Abstract beauty in fragmentary fiction
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This is not an easy book to read.
Barely 40 but already celebrated, British poet/novelist Max Porter here, as is his wont, drops a gauntlet, daring his readers to pick it up. The challenge issued is thorny. Be careful.
The dare is now technically complex — pages and pages of this tiny, paradoxical “novel” are almost impossible to decipher, with mutating voices, morphing fonts, unorthodox typographic layout and unruly punctuation.
And the dare is now narratively obtuse — it is quite simply very difficult to discern the characters, the setting and the plot of this thing, whatever it is. It is unquestionably beautiful, but that beauty is ephemeral, it is tormenting and it is bewitching. Porter does not so much usher his readers along as wilfully, joyfully thwart them, somehow managing to pull off a wondrous trick: one is consistently lost in these finite pages but irrationally compelled to read on. The book becomes a bad habit that will not go away.
Porter is first and foremost a poet, even as this is his fourth “novel.” None of these are traditional novels with depth and heft. No, they flout the very definition of “novel” and “novella” and undermine the nature and role of language, with wicked determination. Just as they seem about to burst into novel-dom, they end.
Porter is most lauded for his debut, Grief Is the Thing with Feathers (2016). At just 114 pages and relentlessly fragmented, it now feels like a minor-league preparation for the bigger leagues of Shy.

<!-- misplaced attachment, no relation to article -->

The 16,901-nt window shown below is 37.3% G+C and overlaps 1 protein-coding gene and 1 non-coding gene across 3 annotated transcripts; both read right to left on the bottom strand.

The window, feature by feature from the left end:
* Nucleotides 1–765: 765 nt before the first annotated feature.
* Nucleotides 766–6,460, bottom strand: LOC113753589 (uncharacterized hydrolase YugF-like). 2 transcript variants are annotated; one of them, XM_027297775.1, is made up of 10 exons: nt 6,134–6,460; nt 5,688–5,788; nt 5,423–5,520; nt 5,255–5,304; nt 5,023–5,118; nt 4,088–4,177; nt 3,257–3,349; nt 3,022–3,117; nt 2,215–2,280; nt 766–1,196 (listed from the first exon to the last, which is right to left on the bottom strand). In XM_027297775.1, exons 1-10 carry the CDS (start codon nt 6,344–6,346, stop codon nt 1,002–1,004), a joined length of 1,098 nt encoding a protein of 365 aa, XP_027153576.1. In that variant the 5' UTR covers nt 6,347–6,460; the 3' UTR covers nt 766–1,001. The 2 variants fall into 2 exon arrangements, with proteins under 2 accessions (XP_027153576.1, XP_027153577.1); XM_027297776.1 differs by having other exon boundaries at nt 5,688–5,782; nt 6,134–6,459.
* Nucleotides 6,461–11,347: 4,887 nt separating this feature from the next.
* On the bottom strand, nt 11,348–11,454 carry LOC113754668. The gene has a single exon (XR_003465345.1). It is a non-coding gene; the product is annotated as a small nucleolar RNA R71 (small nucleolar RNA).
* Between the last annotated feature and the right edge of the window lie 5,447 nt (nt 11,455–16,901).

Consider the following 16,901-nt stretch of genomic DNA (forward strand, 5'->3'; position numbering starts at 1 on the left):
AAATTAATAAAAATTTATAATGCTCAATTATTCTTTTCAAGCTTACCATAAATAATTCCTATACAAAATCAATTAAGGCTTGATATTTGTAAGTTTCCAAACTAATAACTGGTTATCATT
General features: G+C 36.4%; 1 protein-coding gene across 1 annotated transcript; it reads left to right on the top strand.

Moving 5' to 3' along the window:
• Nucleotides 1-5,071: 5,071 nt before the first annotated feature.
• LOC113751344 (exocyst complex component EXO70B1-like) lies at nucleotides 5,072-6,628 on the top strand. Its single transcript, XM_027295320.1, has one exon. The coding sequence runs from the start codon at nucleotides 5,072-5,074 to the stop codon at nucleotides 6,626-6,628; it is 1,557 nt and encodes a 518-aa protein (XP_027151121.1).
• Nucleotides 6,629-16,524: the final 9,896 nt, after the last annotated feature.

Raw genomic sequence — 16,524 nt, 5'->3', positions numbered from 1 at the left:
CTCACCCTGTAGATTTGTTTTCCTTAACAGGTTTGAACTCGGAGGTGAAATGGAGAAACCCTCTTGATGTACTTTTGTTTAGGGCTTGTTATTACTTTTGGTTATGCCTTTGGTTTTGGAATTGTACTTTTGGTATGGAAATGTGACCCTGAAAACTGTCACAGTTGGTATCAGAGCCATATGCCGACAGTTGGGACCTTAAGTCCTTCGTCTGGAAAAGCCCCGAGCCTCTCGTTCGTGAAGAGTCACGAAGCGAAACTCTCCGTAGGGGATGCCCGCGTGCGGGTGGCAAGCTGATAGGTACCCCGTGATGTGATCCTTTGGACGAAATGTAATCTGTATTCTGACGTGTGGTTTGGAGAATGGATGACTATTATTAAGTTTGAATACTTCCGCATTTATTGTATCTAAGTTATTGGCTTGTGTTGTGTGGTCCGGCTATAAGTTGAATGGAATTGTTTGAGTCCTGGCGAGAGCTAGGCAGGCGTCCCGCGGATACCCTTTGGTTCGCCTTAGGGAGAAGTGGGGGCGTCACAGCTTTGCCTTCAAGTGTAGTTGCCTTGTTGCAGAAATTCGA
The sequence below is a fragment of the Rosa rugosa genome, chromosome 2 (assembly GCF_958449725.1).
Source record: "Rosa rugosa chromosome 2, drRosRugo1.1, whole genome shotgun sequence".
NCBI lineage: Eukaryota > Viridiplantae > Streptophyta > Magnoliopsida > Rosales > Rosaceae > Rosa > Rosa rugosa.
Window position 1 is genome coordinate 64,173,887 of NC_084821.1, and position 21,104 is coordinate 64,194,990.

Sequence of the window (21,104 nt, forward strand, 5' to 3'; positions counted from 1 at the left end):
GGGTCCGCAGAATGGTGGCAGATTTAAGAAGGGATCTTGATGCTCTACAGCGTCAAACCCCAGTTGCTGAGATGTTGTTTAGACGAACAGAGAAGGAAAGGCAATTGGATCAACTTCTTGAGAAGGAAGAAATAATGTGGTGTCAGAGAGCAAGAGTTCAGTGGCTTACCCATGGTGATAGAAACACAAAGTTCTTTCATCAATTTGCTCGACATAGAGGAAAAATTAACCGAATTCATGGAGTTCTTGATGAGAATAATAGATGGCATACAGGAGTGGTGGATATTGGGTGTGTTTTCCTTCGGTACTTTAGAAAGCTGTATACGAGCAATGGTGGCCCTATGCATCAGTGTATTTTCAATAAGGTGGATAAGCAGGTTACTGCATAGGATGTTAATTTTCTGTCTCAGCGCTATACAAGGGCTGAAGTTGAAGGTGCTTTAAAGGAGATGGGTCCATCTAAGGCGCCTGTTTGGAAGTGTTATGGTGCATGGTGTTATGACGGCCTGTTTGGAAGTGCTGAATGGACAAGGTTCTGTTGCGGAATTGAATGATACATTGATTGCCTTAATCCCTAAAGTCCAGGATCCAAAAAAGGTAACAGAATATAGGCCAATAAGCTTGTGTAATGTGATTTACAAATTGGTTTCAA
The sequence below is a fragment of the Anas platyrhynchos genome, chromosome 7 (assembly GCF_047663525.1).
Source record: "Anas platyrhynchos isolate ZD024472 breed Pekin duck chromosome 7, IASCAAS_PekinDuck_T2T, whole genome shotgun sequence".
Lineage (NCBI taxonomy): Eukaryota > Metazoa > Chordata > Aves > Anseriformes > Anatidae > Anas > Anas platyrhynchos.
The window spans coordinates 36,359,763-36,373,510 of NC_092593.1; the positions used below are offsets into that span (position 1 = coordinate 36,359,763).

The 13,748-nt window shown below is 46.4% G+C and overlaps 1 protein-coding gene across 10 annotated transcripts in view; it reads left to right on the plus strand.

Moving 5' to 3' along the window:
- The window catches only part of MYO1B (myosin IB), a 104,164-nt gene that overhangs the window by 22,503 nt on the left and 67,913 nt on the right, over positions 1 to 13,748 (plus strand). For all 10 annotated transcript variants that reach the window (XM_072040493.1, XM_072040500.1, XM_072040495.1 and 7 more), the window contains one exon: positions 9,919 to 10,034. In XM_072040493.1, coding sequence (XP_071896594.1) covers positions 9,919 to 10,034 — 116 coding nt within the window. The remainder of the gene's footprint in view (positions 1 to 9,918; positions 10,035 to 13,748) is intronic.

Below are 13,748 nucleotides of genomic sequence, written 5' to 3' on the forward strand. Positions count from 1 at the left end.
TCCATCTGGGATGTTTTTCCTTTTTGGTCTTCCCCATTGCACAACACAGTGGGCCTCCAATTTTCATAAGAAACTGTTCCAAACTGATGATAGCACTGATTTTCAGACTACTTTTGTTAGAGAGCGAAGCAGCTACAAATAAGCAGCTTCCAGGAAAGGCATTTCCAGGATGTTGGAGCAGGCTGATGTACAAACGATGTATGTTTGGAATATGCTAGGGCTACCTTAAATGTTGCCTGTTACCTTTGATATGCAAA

Indeed, those gallant enough to want to take a stab at Shy would do very well to prepare for the task with the unusual but relatively accessible Grief — a purely gorgeous rumination on unbearable loss. In Grief, a young husband and father loses his wife suddenly, and it is not she but the very idea of mourning that is embodied in a crow who fills her void, moving itself into the widower’s flat. The devastated, adrift husband desperately tries to make sense and persevere, his young boys ache for their mother but will their father onwards, and the crow caws in with tortuous but tender advice. One dashes through Grief, stunned by the ironic grandeur of the idea and the dancing language Porter deploys to dissect it with such subtlety and flair.
Shy is so very similar. The title gives us our protagonist’s name, a young 1995 teenager also trying to make sense of overwhelming despair. To describe Shy as “troubled” is to understate his character and situation drastically. He has done all the drugs, experienced and participated in all the violence and run out of all his freedom and time. Anthony Burgess’s droogs come quickly to mind. Shy is a hot, scary mess.
Shy breaks out of his reform school and stumbles about, lugging his rucksack of rocks, all-too-obviously metaphors for the painful memories that weigh him down. We glimpse his scattered thoughts, replete with both crystal clear and singularly muddled memories, sometimes organized and almost welcoming, more often forbidding beyond any intelligibility. His mind wanders so aimlessly that we wonder what he might have ingested this very night.
The effect is not unlike Christopher Nolan’s both celebrated and vilified film, Memento (2000): the viewer/reader is made to sense, to feel, to experience the mental afflictions of the ridiculously flawed hero. We cohabit with Shy, the displaced teenager, dismayed by the details but able to catch vestiges of the point of it all as things slowly piece together. There is a rewarding conclusion, but the cost is very dear.
Considering the movement from Grief to Shy, it all feels an awful lot like a series of rehearsals, as if they are quick études preparing the really big performance. Porter’s four novels are testing forays, each a bit more bold and slightly more wondering. A sustained, bulky, delicious behemoth must be looming. It will certainly be a disheartening, magnificent chore.
Laurence Broadhurst teaches English and religion at St. Paul’s High School in Winnipeg.
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